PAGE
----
New Book Wednesday – Welfy Q. Deederhoth

Time to feature a new addition to the library collection. You know I love a good title, right? So how could I turn down a chance to read Welfy Q Deederhoth: Meat Purveyor, World Savior (by Eric Laster). It’s a little Hitchhiker’s Guide, a little Star Wars, a little Alcatraz. And I loved it!

welfyq

I almost gave up on it in the second chapter. All of sudden there’s Princess Nnnn and Prince Ffff and they were speaking in a strange language. And I just wasn’t sure I wanted to go into all of that. But I stuck it out and I was glad I did.

Welfy is a homeless kid in New York City. One day he finds an owner of a deli who is willing to give him a job without asking any questions. He even gives Welfy a room in the back of the deli where he can sleep. One night, while taking a box into the deli basement, Welfy trips and ends up in another universe. And in this universe, he’s The One who has been prophesied to save them. He may not know what he’s doing, but he’s got an apron full of alien weapons and deli meats.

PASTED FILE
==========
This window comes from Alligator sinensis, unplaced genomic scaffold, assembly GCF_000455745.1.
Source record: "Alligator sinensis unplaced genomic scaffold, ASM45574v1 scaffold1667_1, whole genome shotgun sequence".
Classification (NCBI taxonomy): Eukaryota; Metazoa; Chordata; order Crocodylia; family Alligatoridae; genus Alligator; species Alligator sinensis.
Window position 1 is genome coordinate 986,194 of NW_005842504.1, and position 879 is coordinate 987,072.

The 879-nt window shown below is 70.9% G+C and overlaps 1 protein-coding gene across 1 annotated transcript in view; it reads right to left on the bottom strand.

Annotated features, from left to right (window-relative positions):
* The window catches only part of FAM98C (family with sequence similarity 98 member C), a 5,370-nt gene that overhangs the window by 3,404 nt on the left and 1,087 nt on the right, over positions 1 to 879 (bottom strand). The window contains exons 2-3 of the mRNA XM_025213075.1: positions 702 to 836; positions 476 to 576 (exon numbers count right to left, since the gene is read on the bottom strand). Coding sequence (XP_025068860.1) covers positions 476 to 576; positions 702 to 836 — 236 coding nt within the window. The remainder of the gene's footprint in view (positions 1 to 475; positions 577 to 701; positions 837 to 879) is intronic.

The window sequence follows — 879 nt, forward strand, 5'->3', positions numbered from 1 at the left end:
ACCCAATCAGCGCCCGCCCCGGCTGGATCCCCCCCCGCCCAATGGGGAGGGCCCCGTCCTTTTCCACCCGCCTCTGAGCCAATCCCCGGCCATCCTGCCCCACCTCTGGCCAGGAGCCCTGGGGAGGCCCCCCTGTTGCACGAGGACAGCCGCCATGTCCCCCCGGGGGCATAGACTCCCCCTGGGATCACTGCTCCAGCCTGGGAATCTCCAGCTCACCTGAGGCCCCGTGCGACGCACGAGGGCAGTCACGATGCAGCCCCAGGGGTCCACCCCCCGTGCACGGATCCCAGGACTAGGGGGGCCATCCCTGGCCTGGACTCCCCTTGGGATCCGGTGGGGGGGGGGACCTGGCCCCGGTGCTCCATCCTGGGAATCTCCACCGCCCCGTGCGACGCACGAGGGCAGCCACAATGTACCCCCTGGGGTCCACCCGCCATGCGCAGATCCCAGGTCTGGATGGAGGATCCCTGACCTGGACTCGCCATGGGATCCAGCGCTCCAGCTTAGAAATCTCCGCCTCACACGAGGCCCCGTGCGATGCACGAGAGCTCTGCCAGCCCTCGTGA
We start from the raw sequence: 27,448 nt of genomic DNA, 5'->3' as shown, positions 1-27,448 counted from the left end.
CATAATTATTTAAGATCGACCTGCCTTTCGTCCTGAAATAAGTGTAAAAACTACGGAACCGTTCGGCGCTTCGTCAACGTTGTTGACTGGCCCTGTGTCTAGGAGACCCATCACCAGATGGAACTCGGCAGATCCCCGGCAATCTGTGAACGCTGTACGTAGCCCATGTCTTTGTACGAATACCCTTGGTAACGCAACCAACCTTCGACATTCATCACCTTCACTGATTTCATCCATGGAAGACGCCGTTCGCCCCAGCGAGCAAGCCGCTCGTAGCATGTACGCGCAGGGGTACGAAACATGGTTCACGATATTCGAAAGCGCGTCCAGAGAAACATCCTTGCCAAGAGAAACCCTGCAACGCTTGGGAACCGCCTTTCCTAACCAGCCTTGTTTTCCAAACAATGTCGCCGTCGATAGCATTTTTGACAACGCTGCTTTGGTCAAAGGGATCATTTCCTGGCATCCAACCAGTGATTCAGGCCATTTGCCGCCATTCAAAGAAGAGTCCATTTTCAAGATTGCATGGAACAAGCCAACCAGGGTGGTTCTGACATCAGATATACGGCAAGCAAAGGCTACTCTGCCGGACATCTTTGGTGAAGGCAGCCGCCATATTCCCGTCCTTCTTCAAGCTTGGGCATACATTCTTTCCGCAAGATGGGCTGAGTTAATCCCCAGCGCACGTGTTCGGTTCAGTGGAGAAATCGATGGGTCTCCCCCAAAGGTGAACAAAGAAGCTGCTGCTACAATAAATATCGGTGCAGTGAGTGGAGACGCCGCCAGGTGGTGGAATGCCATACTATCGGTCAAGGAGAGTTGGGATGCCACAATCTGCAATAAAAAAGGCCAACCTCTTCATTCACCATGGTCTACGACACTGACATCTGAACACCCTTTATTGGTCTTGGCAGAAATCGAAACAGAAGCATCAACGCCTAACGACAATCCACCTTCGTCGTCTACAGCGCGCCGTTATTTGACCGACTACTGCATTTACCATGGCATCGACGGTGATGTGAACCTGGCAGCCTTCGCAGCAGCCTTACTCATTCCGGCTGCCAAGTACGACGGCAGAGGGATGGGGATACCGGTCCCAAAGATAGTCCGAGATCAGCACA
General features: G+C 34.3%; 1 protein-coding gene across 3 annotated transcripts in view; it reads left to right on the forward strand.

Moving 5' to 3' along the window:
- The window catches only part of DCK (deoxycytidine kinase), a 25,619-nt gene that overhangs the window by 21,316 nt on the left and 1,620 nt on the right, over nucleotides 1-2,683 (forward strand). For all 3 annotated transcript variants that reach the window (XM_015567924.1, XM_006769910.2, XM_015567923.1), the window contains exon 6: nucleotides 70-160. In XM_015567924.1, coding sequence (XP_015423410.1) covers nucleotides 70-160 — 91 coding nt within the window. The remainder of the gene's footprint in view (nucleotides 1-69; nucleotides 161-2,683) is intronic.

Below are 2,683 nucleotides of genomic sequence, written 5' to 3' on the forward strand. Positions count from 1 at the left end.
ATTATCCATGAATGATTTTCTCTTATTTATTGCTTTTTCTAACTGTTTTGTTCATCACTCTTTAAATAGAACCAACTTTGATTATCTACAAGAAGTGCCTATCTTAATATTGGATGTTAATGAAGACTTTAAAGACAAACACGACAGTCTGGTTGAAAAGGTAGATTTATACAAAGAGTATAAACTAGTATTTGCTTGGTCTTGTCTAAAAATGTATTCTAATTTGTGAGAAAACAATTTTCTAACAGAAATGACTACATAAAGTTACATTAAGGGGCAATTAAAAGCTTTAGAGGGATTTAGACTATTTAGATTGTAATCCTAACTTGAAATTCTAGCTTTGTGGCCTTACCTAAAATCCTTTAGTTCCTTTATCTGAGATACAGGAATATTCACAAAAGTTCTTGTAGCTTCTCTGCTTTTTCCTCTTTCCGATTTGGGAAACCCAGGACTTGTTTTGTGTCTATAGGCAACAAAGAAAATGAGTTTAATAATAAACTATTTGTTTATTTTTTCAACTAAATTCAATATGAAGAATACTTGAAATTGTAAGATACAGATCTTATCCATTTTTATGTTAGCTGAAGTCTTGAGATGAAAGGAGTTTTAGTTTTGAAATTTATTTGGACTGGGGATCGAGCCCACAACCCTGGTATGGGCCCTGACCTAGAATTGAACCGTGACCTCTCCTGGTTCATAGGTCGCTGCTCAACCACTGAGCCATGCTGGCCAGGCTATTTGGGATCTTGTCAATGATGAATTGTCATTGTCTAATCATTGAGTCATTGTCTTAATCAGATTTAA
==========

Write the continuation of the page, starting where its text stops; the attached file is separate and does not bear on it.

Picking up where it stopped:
This book was a lot of fun. If you know anything about New York City, the author gives a very intriguing explanation for all of the Ray’s Pizzas. I highly recommend this book!

Apps of the Week

So, I’m trying a new thing this year. Each Monday I intend to highlight a fun or interesting app that I’ve found.

Today I actually have two apps that are related. In honor of the announcement of this summer’s trip to France, I thought it might be nice to start the year out with some language learning apps.

duolig

The first is Duolingo. This is a game-based language learning app. You can download the app for both iPhone and Android, or you can play on-line. The program uses immersion-style teaching, meaning that it has you jump right in with sentences and pronunciation. You’ll start out with some basics, then move into “themed” lessons, like food and animals. The further you go into the game, the more complex the lessons will get. For each lesson you have three or four “hearts.” Get a question wrong, lose a heart. Lose all of your hearts and you’ll have to start the lesson over. Finishing lessons and working consecutive days earns you points (“lingots”) to spend in the store which will get you extra lessons or some cool outfits for your owl.